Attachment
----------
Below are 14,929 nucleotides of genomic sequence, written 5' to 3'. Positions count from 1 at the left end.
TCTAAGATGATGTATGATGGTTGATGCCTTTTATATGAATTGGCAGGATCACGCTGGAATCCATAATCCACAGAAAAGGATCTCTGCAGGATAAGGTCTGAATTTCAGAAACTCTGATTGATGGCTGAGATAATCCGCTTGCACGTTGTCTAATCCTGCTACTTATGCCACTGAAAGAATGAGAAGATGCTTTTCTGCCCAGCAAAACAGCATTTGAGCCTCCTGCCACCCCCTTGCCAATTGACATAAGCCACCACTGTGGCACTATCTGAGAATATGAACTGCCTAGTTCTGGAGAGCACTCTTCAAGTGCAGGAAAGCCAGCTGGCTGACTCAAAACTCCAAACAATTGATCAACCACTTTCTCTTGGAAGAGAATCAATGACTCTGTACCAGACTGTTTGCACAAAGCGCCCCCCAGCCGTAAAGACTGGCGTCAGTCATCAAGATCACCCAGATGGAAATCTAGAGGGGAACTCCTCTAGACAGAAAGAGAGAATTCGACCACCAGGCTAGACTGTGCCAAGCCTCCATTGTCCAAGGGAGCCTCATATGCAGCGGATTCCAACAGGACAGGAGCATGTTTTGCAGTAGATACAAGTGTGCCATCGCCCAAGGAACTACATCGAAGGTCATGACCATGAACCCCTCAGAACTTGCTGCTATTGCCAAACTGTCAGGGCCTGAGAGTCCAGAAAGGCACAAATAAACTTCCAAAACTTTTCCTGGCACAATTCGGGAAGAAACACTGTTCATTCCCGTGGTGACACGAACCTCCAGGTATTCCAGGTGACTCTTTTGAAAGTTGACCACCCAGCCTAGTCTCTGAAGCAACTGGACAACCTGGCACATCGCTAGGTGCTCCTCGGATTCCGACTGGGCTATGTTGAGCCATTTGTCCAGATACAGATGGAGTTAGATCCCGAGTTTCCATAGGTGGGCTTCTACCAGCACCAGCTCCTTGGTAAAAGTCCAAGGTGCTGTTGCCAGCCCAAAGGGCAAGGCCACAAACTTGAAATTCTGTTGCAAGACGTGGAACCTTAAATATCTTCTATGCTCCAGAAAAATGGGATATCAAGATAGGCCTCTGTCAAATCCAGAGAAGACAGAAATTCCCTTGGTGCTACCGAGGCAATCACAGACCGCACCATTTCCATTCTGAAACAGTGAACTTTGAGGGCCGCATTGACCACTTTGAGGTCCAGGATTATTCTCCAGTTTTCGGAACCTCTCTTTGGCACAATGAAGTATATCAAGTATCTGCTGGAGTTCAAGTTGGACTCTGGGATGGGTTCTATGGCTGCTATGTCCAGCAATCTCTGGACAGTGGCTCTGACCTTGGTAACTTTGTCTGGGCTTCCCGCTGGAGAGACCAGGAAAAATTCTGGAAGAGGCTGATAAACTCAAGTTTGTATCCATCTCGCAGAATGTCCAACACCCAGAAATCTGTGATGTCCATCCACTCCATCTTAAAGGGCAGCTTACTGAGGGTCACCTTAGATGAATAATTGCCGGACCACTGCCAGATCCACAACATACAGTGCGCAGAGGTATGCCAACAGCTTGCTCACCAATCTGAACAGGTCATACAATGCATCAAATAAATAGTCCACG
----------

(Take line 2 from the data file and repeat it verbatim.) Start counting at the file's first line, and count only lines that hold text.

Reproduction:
TCTAAGATGATGTATGATGGTTGATGCCTTTTATATGAATTGGCAGGATCACGCTGGAATCCATAATCCACAGAAAAGGATCTCTGCAGGATAAGGTCTGAATTTCAGAAACTCTGATTGATGGCTGAGATAATCCGCTTGCACGTTGTCTAATCCTGCTACTTATGCCACTGAAAGAATGAGAAGATGCTTTTCTGCCCAGCAAAACAGCATTTGAGCCTCCTGCCACCCCCTTGCCAATTGACATAAGCCACCACTGTGGCACTATCTGAGAATATGAACTGCCTAGTTCTGGAGAGCACTCTTCAAGTGCAGGAAAGCCAGCTGGCTGACTCAAAACTCCAAACAATTGATCAACCACTTTCTCTTGGAAGAGAATCAATGACTCTGTACCAGACTGTTTGCACAAAGCGCCCCCCAGCCGTAAAGACTGGCGTCAGTCATCAAGATCACCCAGATGGAAATCTAGAGGGGAACTCCTCTAGACAGAAAGAGAGAATTCGACCACCAGGCTAGACTGTGCCAAGCCTCCATTGTCCAAGGGAGCCTCATATGCAGCGGATTCCAACAGGACAGGAGCATGTTTTGCAGTAGATACAAGTGTGCCATCGCCCAAGGAACTACATCGAAGGTCATGACCATGAACCCCTCAGAACTTGCTGCTATTGCCAAACTGTCAGGGCCTGAGAGTCCAGAAAGGCACAAATAAACTTCCAAAACTTTTCCTGGCACAATTCGGGAAGAAACACTGTTCATTCCCGTGGTGACACGAACCTCCAGGTATTCCAGGTGACTCTTTTGAAAGTTGACCACCCAGCCTAGTCTCTGAAGCAACTGGACAACCTGGCACATCGCTAGGTGCTCCTCGGATTCCGACTGGGCTATGTTGAGCCATTTGTCCAGATACAGATGGAGTTAGATCCCGAGTTTCCATAGGTGGGCTTCTACCAGCACCAGCTCCTTGGTAAAAGTCCAAGGTGCTGTTGCCAGCCCAAAGGGCAAGGCCACAAACTTGAAATTCTGTTGCAAGACGTGGAACCTTAAATATCTTCTATGCTCCAGAAAAATGGGATATCAAGATAGGCCTCTGTCAAATCCAGAGAAGACAGAAATTCCCTTGGTGCTACCGAGGCAATCACAGACCGCACCATTTCCATTCTGAAACAGTGAACTTTGAGGGCCGCATTGACCACTTTGAGGTCCAGGATTATTCTCCAGTTTTCGGAACCTCTCTTTGGCACAATGAAGTATATCAAGTATCTGCTGGAGTTCAAGTTGGACTCTGGGATGGGTTCTATGGCTGCTATGTCCAGCAATCTCTGGACAGTGGCTCTGACCTTGGTAACTTTGTCTGGGCTTCCCGCTGGAGAGACCAGGAAAAATTCTGGAAGAGGCTGATAAACTCAAGTTTGTATCCATCTCGCAGAATGTCCAACACCCAGAAATCTGTGATGTCCATCCACTCCATCTTAAAGGGCAGCTTACTGAGGGTCACCTTAGATGAATAATTGCCGGACCACTGCCAGATCCACAACATACAGTGCGCAGAGGTATGCCAACAGCTTGCTCACCAATCTGAACAGGTCATACAATGCATCAAATAAATAGTCCACG